Amazon’s Jeff Bezos believes that all companies need to be Day 1 operations. To do so, you have to “Disagree and commit.” Find out why.
Amazon’s Jeff Bezos is worth roughly $84 billion. So, it’s no surprise that his words of wisdom are valuable these days. A core principle he champions is to be a Day 1 company - never a Day 2.
Day 1 companies embrace trends, patiently experiment and always know their customers. They thrive while Day 2 companies do the opposite and die.
Bezos insists that everyone embraces an approach that’s unheard of in failing Day 2 companies: Compromising and trust! Crazy, right? He calls it “Disagree and Commit” - a quick way of making decisions when one side is convinced, and the other side isn’t. When stuck, one side should ask “Look, I know we disagree on this but will you gamble with me on it? Disagree and commit?”
Instead, Day 2 companies often use the failed “Shut Up and Follow” approach.
These two approaches are different in their nature, but some people confuse them. If you’re stuck, think about other real-life scenarios and their conflicts. When arguing with your spouse, do you work better as a team that supports one another even when you disagree? Or do you do better forcing the other to follow? Imagine how discussions over vacations, children and other issues would go if you told your spouse to shut up.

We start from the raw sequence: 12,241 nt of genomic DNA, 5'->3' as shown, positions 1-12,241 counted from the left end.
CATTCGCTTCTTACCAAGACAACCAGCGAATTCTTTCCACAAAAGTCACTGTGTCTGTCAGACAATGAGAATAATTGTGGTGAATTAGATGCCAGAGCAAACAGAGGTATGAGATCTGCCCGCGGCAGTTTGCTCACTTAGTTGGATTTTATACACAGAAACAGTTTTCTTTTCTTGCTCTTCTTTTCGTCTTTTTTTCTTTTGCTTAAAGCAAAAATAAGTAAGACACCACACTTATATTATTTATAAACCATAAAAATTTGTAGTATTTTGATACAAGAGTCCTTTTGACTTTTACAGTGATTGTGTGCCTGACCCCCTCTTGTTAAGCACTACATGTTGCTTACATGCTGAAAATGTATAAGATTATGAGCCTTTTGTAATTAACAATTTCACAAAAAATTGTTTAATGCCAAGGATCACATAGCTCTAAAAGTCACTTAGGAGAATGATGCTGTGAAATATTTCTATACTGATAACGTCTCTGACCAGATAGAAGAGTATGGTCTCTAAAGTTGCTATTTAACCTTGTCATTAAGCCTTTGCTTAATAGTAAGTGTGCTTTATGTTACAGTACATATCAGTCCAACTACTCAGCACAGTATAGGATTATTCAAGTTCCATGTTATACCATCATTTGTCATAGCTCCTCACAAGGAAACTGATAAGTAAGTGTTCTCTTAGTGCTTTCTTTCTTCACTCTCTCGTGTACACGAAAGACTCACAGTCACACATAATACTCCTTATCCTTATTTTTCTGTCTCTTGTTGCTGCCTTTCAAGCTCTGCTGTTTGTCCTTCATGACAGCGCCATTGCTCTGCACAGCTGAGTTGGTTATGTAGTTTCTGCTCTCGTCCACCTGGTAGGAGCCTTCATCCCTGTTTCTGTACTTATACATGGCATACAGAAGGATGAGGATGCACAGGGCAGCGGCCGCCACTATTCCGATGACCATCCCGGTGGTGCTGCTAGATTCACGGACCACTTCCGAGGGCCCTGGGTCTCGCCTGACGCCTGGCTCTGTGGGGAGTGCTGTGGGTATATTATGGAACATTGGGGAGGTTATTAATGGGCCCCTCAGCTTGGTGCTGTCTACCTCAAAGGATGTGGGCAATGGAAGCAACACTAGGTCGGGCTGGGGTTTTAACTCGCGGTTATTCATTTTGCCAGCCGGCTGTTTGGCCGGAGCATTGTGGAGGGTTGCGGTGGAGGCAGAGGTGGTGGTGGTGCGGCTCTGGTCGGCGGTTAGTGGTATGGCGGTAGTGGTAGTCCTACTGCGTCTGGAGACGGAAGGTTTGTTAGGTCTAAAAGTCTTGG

Then, imagine how it’d go if you asked them to compromise.
Now think about friendships, your teammates, any relationship in life really!
Unless you like sleeping on the couch and having no friends, “Shut Up and Follow” never works for long.
In business, critics believe Martha Stewart's autocratic style of leading hampered success, which brought the company close to bankruptcy. Some institutions like the Bank of England could have used less “Shut Up and Follow” as autocratic leadership created a hostile work environment for years.
So, next time you’re ready to butt heads in a meeting or life, think of Amazon and Jeff Bezos. Disagree and commit to a plan. It might keep you a Day 1.